Wednesday, April 12, 2006
—Song by Jimi Hendrix
There is some good news (in the non-Gospel sense) and some bad news from the Roman Catholic Church. The good news is found in the audit report prepared by the Gavin Group, Inc. for the United States Conference of Catholic Bishops. The report finds that in 2005 the Bishops received only 783 new accusations of sexual abuse committed by priests, a significant decline from the 1,092 reported in 2004. Only 9 of the new accusations were for incidents occurring in 2004.
The decline can be attributed to a new policy adopted in 2002 known as the Charter for the Protection of Children and Young People. Among its mandates is the creation of safe environment programs for, among others, “children and youth . . .. about ways to make and maintain a safe environment for children.” 5,760,333 children received safe environment training in 2005 compared with 3,139,441 children who received that training during 2004. The total population of children entrusted to the care of the church is reportedly 6,078,759 so it is obvious that good progress is being made in teaching children how to protect themselves from the shepherds to whose care they have been entrusted.
Less cheery is the news that at about the time many Muslims were wreaking havoc around the world because of some offensive cartoons first published in Denmark, and others were urging acts of terrorism against the West because of Mr. Bush’s war, Pope Benedict decided that this was a good time to correct the historical record pertaining to the Crusades.
The Crusades have been a delicate historical subject for years. When Mr. Bush referred to his invasion of Iraq as a “crusade”, it was pointed out to him that the word suggested a religious war against Muslims and he should look in the dark recesses of what passes for a mind to find another word to describe his courageous assault on Iraq. The delicacy of the subject, however, escaped Pope Benedict and his advisors. The Vatican recently sponsored a conference that says the Crusades were wars that had the “noble aim” of recapturing the Holy Land for Christianity.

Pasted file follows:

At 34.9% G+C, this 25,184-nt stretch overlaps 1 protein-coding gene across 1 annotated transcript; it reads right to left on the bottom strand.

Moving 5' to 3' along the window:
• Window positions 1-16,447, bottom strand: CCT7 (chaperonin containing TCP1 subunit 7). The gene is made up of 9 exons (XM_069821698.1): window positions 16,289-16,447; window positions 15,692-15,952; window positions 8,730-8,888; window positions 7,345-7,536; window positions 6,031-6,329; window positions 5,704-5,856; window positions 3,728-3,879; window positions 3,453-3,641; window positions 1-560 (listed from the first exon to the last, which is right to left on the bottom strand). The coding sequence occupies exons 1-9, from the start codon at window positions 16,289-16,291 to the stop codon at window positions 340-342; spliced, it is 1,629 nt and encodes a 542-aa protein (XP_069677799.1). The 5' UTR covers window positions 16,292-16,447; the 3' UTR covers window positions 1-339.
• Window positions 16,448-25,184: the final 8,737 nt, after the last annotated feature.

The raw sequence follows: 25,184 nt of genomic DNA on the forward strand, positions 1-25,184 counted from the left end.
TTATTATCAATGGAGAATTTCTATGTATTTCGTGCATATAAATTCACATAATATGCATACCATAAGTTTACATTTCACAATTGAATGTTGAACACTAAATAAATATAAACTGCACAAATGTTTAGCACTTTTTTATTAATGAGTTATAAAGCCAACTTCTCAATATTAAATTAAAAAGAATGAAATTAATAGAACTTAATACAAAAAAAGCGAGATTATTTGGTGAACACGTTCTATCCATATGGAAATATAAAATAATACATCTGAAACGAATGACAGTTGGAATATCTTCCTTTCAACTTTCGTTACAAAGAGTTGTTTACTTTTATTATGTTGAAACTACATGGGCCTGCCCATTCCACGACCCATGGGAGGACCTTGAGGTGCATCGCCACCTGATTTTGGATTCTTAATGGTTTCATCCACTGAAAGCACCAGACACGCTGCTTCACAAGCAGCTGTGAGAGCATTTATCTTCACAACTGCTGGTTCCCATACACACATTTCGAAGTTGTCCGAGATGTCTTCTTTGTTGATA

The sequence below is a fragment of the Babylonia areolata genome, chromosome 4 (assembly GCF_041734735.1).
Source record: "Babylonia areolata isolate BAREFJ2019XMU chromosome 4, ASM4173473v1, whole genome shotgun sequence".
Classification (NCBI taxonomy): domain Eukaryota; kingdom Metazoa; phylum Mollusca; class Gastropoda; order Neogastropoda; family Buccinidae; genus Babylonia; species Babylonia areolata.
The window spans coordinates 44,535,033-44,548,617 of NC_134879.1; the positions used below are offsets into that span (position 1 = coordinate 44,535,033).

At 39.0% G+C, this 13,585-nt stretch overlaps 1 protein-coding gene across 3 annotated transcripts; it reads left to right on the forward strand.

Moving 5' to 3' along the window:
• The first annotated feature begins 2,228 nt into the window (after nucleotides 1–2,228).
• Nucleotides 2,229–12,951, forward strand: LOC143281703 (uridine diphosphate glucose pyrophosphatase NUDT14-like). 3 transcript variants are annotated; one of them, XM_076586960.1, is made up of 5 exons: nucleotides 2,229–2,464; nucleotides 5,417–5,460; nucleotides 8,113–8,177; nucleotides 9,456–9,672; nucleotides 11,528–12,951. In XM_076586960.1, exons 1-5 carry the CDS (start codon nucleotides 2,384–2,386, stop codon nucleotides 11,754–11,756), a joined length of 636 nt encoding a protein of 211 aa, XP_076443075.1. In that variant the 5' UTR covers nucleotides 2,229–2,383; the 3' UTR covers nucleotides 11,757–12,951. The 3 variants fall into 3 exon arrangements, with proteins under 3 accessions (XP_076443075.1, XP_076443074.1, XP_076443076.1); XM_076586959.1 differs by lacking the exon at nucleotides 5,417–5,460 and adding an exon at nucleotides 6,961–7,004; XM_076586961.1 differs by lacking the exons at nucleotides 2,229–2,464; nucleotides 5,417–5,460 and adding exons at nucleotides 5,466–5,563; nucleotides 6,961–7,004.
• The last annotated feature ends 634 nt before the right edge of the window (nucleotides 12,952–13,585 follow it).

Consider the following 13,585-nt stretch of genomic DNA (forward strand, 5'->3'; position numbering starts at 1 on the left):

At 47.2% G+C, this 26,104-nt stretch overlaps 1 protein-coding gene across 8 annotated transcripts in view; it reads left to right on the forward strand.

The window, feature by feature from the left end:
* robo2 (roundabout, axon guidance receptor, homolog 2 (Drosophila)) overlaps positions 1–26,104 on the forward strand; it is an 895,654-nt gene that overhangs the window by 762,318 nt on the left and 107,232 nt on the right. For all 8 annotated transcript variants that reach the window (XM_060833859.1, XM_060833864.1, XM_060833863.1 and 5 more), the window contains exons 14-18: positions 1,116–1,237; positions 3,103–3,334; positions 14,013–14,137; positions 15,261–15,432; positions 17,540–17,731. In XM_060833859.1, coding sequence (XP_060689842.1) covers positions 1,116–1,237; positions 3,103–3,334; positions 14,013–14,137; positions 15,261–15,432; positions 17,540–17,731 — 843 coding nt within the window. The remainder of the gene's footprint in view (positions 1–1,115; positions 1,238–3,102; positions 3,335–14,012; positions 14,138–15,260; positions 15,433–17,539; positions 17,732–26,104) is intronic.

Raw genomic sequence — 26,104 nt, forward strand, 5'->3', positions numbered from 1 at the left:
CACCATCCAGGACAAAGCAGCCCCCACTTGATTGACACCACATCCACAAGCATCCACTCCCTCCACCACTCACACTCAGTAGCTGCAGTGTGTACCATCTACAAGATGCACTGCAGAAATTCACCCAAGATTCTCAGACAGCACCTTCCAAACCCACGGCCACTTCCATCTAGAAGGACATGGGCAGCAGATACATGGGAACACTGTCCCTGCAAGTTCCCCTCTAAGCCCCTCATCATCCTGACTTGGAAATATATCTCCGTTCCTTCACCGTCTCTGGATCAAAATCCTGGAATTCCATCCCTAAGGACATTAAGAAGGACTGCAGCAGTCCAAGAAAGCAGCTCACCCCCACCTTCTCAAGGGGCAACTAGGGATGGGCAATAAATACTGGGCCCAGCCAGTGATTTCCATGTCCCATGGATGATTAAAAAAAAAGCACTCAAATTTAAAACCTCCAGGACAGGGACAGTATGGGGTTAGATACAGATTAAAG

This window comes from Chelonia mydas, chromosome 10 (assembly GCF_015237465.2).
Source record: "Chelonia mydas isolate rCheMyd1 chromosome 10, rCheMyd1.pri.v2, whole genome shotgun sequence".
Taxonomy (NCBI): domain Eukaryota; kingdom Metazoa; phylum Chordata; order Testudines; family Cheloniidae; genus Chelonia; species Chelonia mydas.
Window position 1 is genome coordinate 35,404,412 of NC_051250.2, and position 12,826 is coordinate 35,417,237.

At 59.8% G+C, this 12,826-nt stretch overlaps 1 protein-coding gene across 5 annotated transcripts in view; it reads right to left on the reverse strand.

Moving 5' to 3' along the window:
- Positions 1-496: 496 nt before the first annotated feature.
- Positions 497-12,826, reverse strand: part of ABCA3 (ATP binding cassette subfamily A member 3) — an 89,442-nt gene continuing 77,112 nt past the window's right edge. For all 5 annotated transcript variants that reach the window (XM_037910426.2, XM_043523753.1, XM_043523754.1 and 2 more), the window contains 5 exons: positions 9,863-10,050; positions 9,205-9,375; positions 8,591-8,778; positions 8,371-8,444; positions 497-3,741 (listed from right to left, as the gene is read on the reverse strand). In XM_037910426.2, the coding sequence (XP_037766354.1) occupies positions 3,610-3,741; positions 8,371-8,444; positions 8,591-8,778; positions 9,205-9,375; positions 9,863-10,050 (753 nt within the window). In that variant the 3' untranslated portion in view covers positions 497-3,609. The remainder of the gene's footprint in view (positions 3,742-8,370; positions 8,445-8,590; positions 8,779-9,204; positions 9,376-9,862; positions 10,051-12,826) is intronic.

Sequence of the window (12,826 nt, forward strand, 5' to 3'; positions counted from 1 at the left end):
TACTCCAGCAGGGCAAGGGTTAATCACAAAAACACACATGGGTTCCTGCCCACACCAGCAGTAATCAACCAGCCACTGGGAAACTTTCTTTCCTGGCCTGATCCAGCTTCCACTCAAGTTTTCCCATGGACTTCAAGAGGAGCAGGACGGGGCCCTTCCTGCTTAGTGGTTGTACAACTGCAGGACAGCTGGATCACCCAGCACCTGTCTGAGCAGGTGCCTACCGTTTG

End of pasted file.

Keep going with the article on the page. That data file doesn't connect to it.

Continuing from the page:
By organizing the conference now, Pope Benedict demonstrates a keen sense of timing. It also shows that even though he has helped his predecessor board the fast train for Sainthood, he didn’t know what he was talking about when it came to the Crusades.
Pope John Paul II had used the occasion of the 2000-millennium celebration to ask “pardon” for the Crusades. That act of contrition did not resonate with conservative members of the Church who look back with considerable fondness on those halcyon days. Among the conservatives on whose deaf ears the request for pardon fell, was Joe Ratzinger, now known as Pope Benedict XVI.
Although Joe, or Benedict as he now prefers to be called, called for dialogue betweem Muslims and Jews at the time when he changed his name in 2005, he also said that Muslim culture is at variance with Europe’s Christian roots. He could have said that about lots of other cultures but he didn’t think of it.
At the Vatican sponsored conference, the Italian historian Roberto De Mattei said the Crusades were a “response to the Muslim invasion of Christian lands and the Muslim devastation of the Holy Places”. He described the Crusaders as “martyrs” who “sacrificed their lives for the faith”. Jonathan Riley-Smith, Dixie Professor of Ecclesiastical History at Cambridge University said people who asked forgiveness for the Crusades “do not know their history”. He may have been thinking of Pope John Paul II who was probably the last public figure to comment on the Crusades since news of the Crusades has been replaced on the nightly news by news of what’s happening in Iraq and Afghanistan, to name just two of the places that have pushed the Crusades off the front page.
Although columnists are believed to have opinions about almost everything and in some cases do, I have no opinion at all about who were the good and the bad guys in the Crusades. The only thing of which I am sure is that there is considerable tension between the Muslim world and the non-Muslim world. That tension is manifested daily in random acts of violence committed against soldier and non-soldier alike, in far off places and close to home by those espousing one religion or another. It seems a singularly peculiar time to host a conference designed to rehabilitate that, for which in 2000, Pope John Paul II apologized. To the uninformed it would seem of little moment whether the Crusades were or were not a good thing. It is a debate that could easily be saved for a quieter time. It’s too bad no one mentioned that to Joe.